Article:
"I also mean organization of your time," Ilyin says, "realizing what you want, what you need, what needs improvement, what needs maintaining, and setting out the schedule to do all of that." Professional dancers must be acutely sensitive to the needs of their bodies. "You must know when you need to rest or to recover and make sure to take the time out to do that properly," he advises. It's easy to get caught up in a hectic schedule of performances, classes, and auditions, he warns, and to let that dictate how you organize your time rather than your own physical needs: "It is easy to overschedule yourself and overdo it and get injured."
Like Connolly, Ilyin emphasizes the importance of maintaining a positive attitude in the face of the many rejections, disparagements, and disappointments that one is likely to encounter. "You need to be able to turn obstacles into opportunities," he says. For example, he suggests treating a criticism as a chance to improve an aspect of your dancing that may need attention. "You need to be able to organize your mind, as well as everything else. You must feel good—mentally as well as physically—in order to be able to move forward in your career."
Ilyin feels that it's particularly crucial for dancers in New York to possess this strong sense of organization. "This is a very fast-paced city, and it's easy to get scattered or overwhelmed," he explains. "You can easily lose your focus and then get tired, stressed, frustrated, and ultimately injured. It's about pacing yourself and being the kind of person who can stay organized within such a stimulating environment."
Road to the Rockettes
Before she achieved her childhood dream of becoming a Rockette at New York's Radio City Music Hall six years ago, Alyssa Epstein performed in musical theater productions at the Muny in St. Louis and the Paper Mill Playhouse in New Jersey. "I auditioned three times for the Rockettes before I finally got it," she says. "So determination—never taking no for an answer—is what I would say is the most important quality you have to have in order to succeed as a professional dancer."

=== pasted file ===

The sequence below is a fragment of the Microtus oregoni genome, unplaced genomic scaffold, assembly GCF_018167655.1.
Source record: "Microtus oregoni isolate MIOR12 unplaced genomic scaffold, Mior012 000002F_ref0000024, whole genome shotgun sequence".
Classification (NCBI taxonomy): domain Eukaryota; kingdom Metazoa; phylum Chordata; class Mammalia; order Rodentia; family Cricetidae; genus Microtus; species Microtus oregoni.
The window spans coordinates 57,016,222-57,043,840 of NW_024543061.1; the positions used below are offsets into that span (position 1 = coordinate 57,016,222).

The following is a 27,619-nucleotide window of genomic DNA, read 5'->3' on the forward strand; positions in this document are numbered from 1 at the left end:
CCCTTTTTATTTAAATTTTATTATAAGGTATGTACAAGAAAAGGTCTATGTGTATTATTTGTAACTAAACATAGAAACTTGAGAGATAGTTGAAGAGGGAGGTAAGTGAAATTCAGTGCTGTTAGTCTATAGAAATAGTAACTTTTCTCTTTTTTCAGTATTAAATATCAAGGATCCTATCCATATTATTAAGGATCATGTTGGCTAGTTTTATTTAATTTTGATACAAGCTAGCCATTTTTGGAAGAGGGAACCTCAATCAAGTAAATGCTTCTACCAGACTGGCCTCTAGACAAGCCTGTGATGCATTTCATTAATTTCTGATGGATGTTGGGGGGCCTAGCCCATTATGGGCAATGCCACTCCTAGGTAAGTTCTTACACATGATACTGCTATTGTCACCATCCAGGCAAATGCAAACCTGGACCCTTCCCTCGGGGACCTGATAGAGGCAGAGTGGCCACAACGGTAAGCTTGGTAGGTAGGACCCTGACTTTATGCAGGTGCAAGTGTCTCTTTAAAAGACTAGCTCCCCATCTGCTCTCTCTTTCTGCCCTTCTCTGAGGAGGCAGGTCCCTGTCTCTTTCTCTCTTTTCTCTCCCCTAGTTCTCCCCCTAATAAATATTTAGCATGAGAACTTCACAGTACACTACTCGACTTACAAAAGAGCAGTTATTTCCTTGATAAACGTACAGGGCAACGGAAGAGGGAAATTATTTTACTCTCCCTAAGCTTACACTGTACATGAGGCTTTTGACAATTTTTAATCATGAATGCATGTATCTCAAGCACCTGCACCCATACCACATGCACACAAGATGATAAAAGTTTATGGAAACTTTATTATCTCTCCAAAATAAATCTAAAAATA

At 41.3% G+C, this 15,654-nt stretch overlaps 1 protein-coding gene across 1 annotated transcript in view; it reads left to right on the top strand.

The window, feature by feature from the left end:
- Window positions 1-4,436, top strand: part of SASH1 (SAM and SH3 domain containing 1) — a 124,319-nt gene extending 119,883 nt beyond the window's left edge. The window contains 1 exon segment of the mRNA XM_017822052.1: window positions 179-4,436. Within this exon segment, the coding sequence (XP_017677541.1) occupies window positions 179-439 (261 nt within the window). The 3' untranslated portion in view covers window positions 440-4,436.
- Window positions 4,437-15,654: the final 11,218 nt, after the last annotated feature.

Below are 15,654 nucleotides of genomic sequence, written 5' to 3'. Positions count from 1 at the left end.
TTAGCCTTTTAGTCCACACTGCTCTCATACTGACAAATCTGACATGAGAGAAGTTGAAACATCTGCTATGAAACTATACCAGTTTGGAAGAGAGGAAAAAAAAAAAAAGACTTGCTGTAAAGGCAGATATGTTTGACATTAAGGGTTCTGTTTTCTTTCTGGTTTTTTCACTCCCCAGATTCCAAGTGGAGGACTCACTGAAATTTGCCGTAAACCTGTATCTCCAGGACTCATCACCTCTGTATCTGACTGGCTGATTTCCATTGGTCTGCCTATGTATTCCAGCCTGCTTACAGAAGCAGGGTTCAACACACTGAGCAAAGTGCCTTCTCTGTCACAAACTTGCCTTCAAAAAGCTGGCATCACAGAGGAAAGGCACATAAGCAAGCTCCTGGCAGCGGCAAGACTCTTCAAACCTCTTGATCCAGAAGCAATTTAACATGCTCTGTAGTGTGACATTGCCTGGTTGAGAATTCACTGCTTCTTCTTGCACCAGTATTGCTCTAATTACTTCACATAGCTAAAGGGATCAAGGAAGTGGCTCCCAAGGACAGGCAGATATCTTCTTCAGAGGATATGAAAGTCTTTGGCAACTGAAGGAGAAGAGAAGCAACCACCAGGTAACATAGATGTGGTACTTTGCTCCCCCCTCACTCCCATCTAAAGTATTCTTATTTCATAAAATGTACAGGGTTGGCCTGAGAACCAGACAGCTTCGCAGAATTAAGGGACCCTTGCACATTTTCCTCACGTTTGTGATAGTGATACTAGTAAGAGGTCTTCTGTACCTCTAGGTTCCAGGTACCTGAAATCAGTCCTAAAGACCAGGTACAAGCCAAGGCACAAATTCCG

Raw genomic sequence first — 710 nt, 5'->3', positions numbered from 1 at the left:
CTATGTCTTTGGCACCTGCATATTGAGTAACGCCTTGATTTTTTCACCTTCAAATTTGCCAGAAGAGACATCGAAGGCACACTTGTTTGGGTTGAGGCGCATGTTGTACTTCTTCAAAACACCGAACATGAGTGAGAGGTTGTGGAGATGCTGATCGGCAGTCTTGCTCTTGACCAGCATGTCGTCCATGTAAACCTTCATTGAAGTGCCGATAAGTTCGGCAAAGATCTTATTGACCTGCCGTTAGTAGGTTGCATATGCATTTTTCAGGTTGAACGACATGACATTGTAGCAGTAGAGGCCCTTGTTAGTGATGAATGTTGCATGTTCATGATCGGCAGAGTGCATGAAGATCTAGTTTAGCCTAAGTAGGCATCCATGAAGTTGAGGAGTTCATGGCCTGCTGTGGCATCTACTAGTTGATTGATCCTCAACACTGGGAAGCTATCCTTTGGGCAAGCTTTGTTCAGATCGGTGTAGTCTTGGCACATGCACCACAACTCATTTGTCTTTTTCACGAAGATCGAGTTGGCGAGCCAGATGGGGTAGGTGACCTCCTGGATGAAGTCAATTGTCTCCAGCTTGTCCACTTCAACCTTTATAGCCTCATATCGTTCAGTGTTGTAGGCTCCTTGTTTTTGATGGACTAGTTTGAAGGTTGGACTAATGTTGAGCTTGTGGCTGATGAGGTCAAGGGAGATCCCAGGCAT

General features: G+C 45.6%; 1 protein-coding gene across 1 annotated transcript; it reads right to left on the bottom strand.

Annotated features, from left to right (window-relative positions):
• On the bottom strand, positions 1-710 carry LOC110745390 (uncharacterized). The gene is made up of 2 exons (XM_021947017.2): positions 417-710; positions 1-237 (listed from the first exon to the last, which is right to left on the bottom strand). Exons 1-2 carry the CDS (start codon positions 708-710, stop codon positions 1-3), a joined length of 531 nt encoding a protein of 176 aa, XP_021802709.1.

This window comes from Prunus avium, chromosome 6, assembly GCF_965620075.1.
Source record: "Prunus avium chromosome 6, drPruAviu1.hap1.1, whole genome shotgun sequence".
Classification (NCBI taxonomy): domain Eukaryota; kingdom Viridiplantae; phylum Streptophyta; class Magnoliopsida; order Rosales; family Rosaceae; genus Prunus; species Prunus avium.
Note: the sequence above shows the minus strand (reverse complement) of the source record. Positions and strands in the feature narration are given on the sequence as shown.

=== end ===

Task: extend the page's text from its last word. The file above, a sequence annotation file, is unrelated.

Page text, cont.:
Epstein also feels it's important to be very "aware." When dancing, particularly as a Rockette, it's vital that you be conscious of every detail and nuance of your own movements and those of the dancers next to you. "We really need to pay attention to the specifics of arms and fingers and elbows and where your eyes are and where your cheek is," she says. "Learning all of that in the auditions and really paying attention is what I feel really helped me book the job." To be a professional, she adds, "you really need to be a smart dancer," which means extending that awareness to everything you can learn about potential jobs. For example, Epstein had to learn the details of the Rockette technique while auditioning, but now Radio City offers intensive summer training so that aspiring Rockettes can study and practice the technique beforehand.
Another required quality on Epstein's list is discipline—regular dance classes, a healthy diet, and always staying in the best physical shape possible. "A lot of people would love to be Radio City Rockettes, so I have to always be on my game," she says. "We have to re-audition for our job every year. There could be a thousand girls vying for my position, so I have to prove each time that I still deserve to be a Rockette."
As a Rockette, Epstein executes more than 300 kicks per show, and during production season the troupe typically performs four shows a day. So no matter how skilled a dancer you are, if you don't have the stamina for such rigorous work, a professional career—at least as a precision dancer—might not be for you. "One of the things we've started to do over the past couple of years is to take ice baths, just like a professional athlete would," Epstein says. "Because we dance six days a week, we only have one day off, and that's a really short time for your muscles to heal, but an ice bath can speed up that process. We go in from our waist down, in about 45 degree water, and sit there for about 10 minutes every day after our rehearsals and shows."
Two other traits necessary for success in the professional dance world, Epstein believes, are a willingness to "put yourself out there" and the courage to ask for feedback about your work. "This is a business where a lot of times you're not sure how you do in an audition or a class, so you can't be afraid to go up to a teacher or a choreographer and ask them what your strengths or weaknesses are, or what they think you should work on," she says. "Most importantly, however, you must be mentally strong, have an inner toughness, and never let the business get you down. You have to believe that if you love it enough and are willing to stick it out, you will eventually find the success you're looking for."